Carbon tax failures – lessons from Australia and Germany

In a national election yesterday, frustrated Australians threw out the administration that imposed a carbon tax on the country.

An article in the Daily Caller notes that the carbon tax did not decrease carbon dioxide emissions.  One year “after the tax was enacted electricity prices had risen 15 percent, including the biggest quarterly price increase in the country’s history. Furthermore, 19 percent of the typical Australian household’s electricity bill is due to the tax and other “green” programs in the country. Taxing carbon may have also impacted the job market, as unemployment shot up by 10 percent after its implementation.”

The Daily Caller article notes some other consequences of the carbon tax: a record 10,632 businesses faced insolvency in 2012; and provincial hospitals forked over an extra $6.1 million for energy costs in only six months.

A report from the Institute for Energy Research said the carbon tax failed to deliver any of its promised benefits.  The IER report also says that the “carbon tax will permanently reduce GDP below what it otherwise would have been in every year that it is in place, with these costs growing over time.”  The study notes that there has been a reduction in real wages and predicts that electricity costs will double by 2050.

Germany, the greenest of the green in Europe, is suffering the consequences of its foolish energy policy of carbon taxation and heavily subsidizing alternative energy schemes.  The German paper Spiegel Online has a long article titled “Germany’s Energy Poverty: How Electricity Became a Luxury Good” with the subtitle “Germany’s aggressive and reckless expansion of wind and solar power has come with a hefty price tag for consumers, and the costs often fall disproportionately on the poor.”

Even though Germans already pay the highest electricity prices in Europe, the government predicts that electricity bills will increase an additional 20 percent due to renewable energy surcharges.  “After the Fukushima nuclear accident in Japan two and a half years ago, [German Chancellor] Merkel quickly decided to begin phasing out nuclear power and lead the country into the age of wind and solar.”  The result was that “German consumers will be forced to pay €20 billion ($26 billion) for electricity from solar, wind and biogas plants — electricity with a market price of just over €3 billion. Even the figure of €20 billion is disputable if you include all the unintended costs and collateral damage associated with the project. Solar panels and wind turbines at times generate huge amounts of electricity, and sometimes none at all. Depending on the weather and the time of day, the country can face absurd states of energy surplus or deficit.”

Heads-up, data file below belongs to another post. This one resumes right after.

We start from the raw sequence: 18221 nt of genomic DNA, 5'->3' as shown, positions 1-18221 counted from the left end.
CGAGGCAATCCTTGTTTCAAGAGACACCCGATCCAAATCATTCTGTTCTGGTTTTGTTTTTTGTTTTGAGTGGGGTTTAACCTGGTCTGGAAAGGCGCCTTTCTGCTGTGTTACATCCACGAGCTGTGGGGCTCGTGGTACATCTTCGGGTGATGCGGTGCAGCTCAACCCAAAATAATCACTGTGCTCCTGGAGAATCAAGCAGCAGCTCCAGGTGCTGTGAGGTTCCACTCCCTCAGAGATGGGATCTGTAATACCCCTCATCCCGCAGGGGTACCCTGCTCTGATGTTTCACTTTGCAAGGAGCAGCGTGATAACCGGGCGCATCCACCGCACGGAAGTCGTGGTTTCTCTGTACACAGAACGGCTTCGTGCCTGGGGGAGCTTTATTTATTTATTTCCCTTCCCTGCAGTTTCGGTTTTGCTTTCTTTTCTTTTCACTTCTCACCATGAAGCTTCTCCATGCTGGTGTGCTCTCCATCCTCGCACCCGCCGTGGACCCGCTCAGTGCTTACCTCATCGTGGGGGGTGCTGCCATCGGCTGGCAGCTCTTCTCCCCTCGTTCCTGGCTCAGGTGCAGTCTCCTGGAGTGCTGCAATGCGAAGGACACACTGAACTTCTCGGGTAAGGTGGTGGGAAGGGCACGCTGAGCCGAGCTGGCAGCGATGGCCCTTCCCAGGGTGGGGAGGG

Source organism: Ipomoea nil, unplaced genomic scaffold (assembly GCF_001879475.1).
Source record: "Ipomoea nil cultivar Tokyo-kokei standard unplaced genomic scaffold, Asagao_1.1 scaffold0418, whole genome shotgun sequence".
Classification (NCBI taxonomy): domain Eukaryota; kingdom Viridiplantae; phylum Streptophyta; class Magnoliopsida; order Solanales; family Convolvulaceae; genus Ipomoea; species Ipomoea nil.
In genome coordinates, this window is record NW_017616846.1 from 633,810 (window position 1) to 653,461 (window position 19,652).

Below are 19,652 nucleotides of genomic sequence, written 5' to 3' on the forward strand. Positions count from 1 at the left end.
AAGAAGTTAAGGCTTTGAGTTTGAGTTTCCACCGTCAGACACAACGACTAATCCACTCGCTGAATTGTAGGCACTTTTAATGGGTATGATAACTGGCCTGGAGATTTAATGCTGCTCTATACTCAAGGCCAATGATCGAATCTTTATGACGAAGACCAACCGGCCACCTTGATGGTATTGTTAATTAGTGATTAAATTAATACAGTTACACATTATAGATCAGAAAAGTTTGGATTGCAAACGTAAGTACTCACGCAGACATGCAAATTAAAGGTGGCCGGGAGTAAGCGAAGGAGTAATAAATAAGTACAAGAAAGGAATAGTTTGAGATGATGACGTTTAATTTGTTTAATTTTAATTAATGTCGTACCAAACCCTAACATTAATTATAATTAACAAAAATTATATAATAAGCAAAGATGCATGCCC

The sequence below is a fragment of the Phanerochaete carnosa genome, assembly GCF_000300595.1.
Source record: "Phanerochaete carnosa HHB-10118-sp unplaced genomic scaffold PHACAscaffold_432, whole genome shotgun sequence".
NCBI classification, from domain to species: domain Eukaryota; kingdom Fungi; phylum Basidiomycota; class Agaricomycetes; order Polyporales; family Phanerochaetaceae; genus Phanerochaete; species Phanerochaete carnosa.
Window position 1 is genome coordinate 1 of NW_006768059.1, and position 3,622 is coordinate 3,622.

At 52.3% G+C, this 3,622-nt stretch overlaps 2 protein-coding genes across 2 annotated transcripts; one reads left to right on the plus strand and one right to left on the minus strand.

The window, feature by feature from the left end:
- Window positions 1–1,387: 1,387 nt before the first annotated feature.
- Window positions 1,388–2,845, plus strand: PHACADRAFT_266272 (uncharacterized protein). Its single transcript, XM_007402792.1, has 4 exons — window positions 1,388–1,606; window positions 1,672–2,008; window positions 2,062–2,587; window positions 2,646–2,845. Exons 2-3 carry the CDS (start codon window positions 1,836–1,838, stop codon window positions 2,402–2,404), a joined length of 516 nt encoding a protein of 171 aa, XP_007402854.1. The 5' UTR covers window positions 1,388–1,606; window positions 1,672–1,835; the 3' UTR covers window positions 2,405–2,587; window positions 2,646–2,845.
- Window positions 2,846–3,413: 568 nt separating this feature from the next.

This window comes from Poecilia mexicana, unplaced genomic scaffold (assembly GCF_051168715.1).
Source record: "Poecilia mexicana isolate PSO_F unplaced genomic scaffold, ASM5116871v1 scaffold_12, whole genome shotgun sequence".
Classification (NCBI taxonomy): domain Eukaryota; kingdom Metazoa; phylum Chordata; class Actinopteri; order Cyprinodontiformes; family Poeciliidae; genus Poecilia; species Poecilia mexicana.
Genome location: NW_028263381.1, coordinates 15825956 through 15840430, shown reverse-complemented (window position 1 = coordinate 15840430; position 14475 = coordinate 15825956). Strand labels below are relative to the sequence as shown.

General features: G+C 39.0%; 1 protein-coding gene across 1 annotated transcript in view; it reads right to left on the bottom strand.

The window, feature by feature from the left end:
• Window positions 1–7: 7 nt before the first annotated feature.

The increased electricity costs have resulted in power shut offs in more than 300,000 households a year because of unpaid bills.  “It is only gradually becoming apparent how the renewable energy subsidies redistribute money from the poor to the more affluent.”  “Germany’s renewable energy policy is particularly unfair with respect to the economy. About 2,300 businesses have managed to largely exempt themselves from the green energy surcharge by claiming, often with little justification, that they face tough international competition.”  Where have we heard about “waivers” before?  Could it be Obamacare?

“More and more wind turbines are turning in Germany, and solar panels are basking in the sun, yet the amount of pollutants and greenhouse gases emitted by smokestacks increased last year.”

We see that in both Australia and Germany, the green dream is a costly mistake that fails in its primary goal of reducing carbon dioxide emissions, puts a damper on the economy, makes things more expensive, and cuts jobs.  It’s not easy being green.

See also:

Study says subsidies and tax incentives for renewable energy have minimal effect on greenhouse gas emissions

The economic impact of Arizona’s renewable energy mandate

Petition to Arizona legislature – Dump Renewable Energy Mandates

Does alternative energy actually replace fossil fuel consumption?

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5 comments

  1. Great news out of Australia today; thanks, Jonathan, for reporting it. Most Citizen bloggers don’t read widely enough.

  2. I keep saying that one day, electricity will be a symbol of the Rich; the poor will not be able to afford electricity and will return to the Middle Ages.

  3. “It is only gradually becoming apparent how the renewable energy subsidies redistribute money from the poor to the more affluent.” Translation….get connected to the ruling elites, ignore the facts, or bend over.

  4. Liza, what is your physical evidence that shows our carbon dioxide emissions have a significant effect of global temperature? Can you cite any? Apparently the IPCC can’t because they haven’t.

    The most probable problem with climate change that will adversely affect us is return to another glacial epoch.

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